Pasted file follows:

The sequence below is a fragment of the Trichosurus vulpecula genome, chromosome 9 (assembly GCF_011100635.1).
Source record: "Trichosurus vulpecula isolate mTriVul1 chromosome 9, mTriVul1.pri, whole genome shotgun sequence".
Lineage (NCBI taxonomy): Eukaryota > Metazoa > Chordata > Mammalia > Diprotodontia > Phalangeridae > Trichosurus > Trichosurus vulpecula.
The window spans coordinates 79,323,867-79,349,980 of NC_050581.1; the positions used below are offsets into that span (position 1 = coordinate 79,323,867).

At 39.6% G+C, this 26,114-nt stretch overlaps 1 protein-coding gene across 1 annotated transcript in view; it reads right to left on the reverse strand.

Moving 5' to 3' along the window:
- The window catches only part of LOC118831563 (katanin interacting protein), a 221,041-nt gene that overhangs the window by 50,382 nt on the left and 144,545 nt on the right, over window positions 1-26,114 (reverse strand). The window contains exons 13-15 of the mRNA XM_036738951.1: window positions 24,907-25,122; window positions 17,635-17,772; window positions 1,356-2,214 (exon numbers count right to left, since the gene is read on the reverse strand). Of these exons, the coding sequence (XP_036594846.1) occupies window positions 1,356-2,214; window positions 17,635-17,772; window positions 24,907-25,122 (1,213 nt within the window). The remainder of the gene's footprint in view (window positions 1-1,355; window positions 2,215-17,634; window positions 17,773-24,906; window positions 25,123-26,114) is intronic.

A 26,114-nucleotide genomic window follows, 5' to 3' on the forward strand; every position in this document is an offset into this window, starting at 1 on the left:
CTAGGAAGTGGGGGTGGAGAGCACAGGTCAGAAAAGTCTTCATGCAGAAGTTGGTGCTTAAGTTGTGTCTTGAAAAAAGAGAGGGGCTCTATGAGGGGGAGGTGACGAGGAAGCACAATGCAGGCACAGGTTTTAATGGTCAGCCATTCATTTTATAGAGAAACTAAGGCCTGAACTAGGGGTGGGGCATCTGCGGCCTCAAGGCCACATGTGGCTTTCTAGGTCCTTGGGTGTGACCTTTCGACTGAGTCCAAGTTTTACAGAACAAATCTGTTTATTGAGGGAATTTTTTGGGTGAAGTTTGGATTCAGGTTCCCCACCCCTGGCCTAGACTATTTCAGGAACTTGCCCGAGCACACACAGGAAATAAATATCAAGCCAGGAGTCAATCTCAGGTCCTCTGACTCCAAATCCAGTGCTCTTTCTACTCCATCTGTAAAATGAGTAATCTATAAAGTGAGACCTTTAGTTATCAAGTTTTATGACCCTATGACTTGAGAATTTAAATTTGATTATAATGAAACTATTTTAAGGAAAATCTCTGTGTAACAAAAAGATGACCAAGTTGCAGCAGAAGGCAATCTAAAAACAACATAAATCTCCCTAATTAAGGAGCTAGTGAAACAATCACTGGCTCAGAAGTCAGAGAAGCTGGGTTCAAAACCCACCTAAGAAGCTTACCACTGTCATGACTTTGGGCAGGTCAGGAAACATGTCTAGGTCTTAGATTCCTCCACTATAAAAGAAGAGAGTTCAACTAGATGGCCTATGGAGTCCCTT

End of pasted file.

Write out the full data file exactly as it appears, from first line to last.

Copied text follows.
The sequence below is a fragment of the Trichosurus vulpecula genome, chromosome 9 (assembly GCF_011100635.1).
Source record: "Trichosurus vulpecula isolate mTriVul1 chromosome 9, mTriVul1.pri, whole genome shotgun sequence".
Lineage (NCBI taxonomy): Eukaryota > Metazoa > Chordata > Mammalia > Diprotodontia > Phalangeridae > Trichosurus > Trichosurus vulpecula.
The window spans coordinates 79,323,867-79,349,980 of NC_050581.1; the positions used below are offsets into that span (position 1 = coordinate 79,323,867).

At 39.6% G+C, this 26,114-nt stretch overlaps 1 protein-coding gene across 1 annotated transcript in view; it reads right to left on the reverse strand.

Moving 5' to 3' along the window:
- The window catches only part of LOC118831563 (katanin interacting protein), a 221,041-nt gene that overhangs the window by 50,382 nt on the left and 144,545 nt on the right, over window positions 1-26,114 (reverse strand). The window contains exons 13-15 of the mRNA XM_036738951.1: window positions 24,907-25,122; window positions 17,635-17,772; window positions 1,356-2,214 (exon numbers count right to left, since the gene is read on the reverse strand). Of these exons, the coding sequence (XP_036594846.1) occupies window positions 1,356-2,214; window positions 17,635-17,772; window positions 24,907-25,122 (1,213 nt within the window). The remainder of the gene's footprint in view (window positions 1-1,355; window positions 2,215-17,634; window positions 17,773-24,906; window positions 25,123-26,114) is intronic.

A 26,114-nucleotide genomic window follows, 5' to 3' on the forward strand; every position in this document is an offset into this window, starting at 1 on the left:
CTAGGAAGTGGGGGTGGAGAGCACAGGTCAGAAAAGTCTTCATGCAGAAGTTGGTGCTTAAGTTGTGTCTTGAAAAAAGAGAGGGGCTCTATGAGGGGGAGGTGACGAGGAAGCACAATGCAGGCACAGGTTTTAATGGTCAGCCATTCATTTTATAGAGAAACTAAGGCCTGAACTAGGGGTGGGGCATCTGCGGCCTCAAGGCCACATGTGGCTTTCTAGGTCCTTGGGTGTGACCTTTCGACTGAGTCCAAGTTTTACAGAACAAATCTGTTTATTGAGGGAATTTTTTGGGTGAAGTTTGGATTCAGGTTCCCCACCCCTGGCCTAGACTATTTCAGGAACTTGCCCGAGCACACACAGGAAATAAATATCAAGCCAGGAGTCAATCTCAGGTCCTCTGACTCCAAATCCAGTGCTCTTTCTACTCCATCTGTAAAATGAGTAATCTATAAAGTGAGACCTTTAGTTATCAAGTTTTATGACCCTATGACTTGAGAATTTAAATTTGATTATAATGAAACTATTTTAAGGAAAATCTCTGTGTAACAAAAAGATGACCAAGTTGCAGCAGAAGGCAATCTAAAAACAACATAAATCTCCCTAATTAAGGAGCTAGTGAAACAATCACTGGCTCAGAAGTCAGAGAAGCTGGGTTCAAAACCCACCTAAGAAGCTTACCACTGTCATGACTTTGGGCAGGTCAGGAAACATGTCTAGGTCTTAGATTCCTCCACTATAAAAGAAGAGAGTTCAACTAGATGGCCTATGGAGTCCCTT